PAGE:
Harry Shelby has been kept in knee pants for years by his overprotective parents, but the day finally comes when Harry is given his first pair of long pants. Almost immediately, he is ...
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A meek Belgian soldier (Harry Langdon) fighting in World War I receives penpal letters and a photo from "Mary Brown", an American girl he has never met. He becomes infatuated with her by ... See full summary »
Low-life Harry falls in love with sweet Betty who inspires him to improve himself so he can marry her. He enters a $25,000 cross-country hiking contest. After many adventures he wins, pays ... See full summary »
Molly Kelly wants to marry a millionaire. When she runs into Andy Charles, heir to a restaurant fortune, she jumps at the chance and marries him. Andy's father if furious and disinherits ... See full summary »
Socially-conscious banker Thomas Dickson faces a crisis when his protégé is wrongly accused for robbing the bank, gossip of the robbery starts a bank run, and evidence suggests Dickson's wife had an affair...all in the same day.
Harry Shelby has been kept in knee pants for years by his overprotective parents, but the day finally comes when Harry is given his first pair of long pants. Almost immediately, he is expected to marry his childhood sweetheart Priscilla... but instead, Harry's first heady whiff of manhood has got him panting after Bebe, a "fast" woman from the big city. Mistakenly thinking that Bebe fancies him too, Harry risks everything to help her out when she lands in jail, only to end up in hot water himself. Through it all, sweet Priscilla waits for her man to come to his senses.Written by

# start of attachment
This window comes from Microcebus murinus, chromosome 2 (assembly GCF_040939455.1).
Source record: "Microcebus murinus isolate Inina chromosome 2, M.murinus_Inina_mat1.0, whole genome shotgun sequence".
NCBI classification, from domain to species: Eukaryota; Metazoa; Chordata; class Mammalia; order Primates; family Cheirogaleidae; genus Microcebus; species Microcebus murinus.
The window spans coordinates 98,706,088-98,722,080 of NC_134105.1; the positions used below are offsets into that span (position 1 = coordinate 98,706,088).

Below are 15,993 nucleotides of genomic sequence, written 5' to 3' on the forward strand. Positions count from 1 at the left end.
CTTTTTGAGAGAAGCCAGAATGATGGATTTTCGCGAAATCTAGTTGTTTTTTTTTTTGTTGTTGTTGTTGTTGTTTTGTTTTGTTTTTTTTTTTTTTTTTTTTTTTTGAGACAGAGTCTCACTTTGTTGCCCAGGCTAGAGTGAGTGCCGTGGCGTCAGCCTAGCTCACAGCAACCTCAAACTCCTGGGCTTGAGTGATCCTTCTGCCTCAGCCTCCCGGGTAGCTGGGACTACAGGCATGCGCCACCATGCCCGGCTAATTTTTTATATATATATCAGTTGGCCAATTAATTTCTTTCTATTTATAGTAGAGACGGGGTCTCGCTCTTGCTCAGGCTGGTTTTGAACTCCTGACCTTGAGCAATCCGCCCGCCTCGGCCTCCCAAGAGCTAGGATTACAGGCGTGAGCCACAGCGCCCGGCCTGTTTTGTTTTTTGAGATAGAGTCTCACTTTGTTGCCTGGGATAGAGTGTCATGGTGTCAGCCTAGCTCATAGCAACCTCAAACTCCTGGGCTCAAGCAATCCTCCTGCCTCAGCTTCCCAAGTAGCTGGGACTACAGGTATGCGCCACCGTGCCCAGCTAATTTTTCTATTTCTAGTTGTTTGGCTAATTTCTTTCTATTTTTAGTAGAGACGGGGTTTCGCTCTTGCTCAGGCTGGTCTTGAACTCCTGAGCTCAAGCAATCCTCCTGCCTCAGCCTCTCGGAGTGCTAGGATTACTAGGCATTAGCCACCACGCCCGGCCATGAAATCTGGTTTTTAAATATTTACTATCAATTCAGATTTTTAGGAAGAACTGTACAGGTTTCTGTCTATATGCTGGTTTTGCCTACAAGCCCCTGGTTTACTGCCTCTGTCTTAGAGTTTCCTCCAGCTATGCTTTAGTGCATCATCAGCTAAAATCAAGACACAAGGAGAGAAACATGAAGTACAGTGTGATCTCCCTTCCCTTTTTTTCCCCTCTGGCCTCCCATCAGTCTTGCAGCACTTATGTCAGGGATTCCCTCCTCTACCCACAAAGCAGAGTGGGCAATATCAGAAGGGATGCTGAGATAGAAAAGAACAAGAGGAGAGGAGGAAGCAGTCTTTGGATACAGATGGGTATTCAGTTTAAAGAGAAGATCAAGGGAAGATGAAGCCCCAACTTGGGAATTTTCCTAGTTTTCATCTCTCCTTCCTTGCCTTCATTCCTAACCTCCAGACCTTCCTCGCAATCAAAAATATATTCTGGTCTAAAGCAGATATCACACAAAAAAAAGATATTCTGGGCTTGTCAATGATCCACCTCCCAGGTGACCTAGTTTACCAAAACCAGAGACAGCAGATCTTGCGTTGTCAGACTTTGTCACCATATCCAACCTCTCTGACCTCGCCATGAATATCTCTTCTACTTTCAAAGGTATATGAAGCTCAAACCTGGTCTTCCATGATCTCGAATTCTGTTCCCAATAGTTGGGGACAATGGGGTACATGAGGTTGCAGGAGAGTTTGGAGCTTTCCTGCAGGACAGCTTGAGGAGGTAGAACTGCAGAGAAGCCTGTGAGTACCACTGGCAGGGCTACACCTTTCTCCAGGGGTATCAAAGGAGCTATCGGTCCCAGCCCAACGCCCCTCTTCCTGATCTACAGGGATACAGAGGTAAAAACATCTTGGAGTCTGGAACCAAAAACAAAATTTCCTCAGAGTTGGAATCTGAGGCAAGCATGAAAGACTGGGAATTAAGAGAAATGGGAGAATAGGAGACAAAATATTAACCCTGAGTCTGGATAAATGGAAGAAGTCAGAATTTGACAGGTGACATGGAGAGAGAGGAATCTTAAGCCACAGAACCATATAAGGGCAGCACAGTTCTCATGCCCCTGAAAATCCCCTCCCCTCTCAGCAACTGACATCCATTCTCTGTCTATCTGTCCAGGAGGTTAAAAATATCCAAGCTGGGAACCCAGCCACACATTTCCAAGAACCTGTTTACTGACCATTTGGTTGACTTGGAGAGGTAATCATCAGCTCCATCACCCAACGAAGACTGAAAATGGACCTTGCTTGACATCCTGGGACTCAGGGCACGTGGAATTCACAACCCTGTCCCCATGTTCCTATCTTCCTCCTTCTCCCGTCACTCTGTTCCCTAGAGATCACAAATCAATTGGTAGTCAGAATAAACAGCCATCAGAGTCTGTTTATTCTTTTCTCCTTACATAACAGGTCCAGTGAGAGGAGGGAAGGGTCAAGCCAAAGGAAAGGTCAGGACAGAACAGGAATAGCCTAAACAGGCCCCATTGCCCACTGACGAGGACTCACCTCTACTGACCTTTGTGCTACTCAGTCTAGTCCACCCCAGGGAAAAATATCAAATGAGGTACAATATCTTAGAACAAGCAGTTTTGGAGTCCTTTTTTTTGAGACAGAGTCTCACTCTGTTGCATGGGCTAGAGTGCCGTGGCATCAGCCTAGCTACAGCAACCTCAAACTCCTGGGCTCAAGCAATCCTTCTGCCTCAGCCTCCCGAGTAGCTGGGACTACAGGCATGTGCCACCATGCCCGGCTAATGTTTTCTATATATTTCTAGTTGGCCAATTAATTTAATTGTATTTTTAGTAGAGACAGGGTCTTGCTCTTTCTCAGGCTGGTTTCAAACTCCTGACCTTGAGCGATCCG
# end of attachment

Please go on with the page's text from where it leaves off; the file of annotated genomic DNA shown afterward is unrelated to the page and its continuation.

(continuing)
Dan Navarro <firstname.lastname@example.org>
Director Frank Capra's final film with Harry Langdon. In his autobiography, Capra stated that after critics called Langdon "another Chaplin [Charles Chaplin]", Langdon tried to tell Capra how to do his job. After Capra confronted Langdon privately and dressed him down for his egotistical behavior, Langdon had him fired from his staff. See more »
Except for Frank Capra's annoying flair for discontinuity, this is a dandy film. Even though the first third or so is lacking in gags, it is only the foundation of a very funny story, and it moves at a good pace throughout. Once Harry takes his fiancé to the forest, the gags start rolling.
I perceive they had a blast making this film. There is no sign of a struggle in the production.
I don't get the other reviewers, dripping with that "Yes, but ..." demeanor. Langdon is still on his game here. Even ahead of his time.
Critics are overlooking Langdon's strong pantomime skills and sense of timing. Harry Langdon may be an acquired taste, but this fan of silent comedy regrets the years wasted in overlooking Langdon's art, just because others downplayed his work.
Here is an example to watch for in "Long Pants". On the morning of his wedding, Harry comes to the bedroom window of his fiancé, to invite her for a walk in the forest. The facial expressions as he communicates to her are priceless. At once, he is dimwitted, cute, engaging, expressive and sinister. I have watched this and many other Langdon scenes, and his ability to communicate subtle and mixed emotions with that face are unforgettable.
Grab some popcorn and enjoy this gem.
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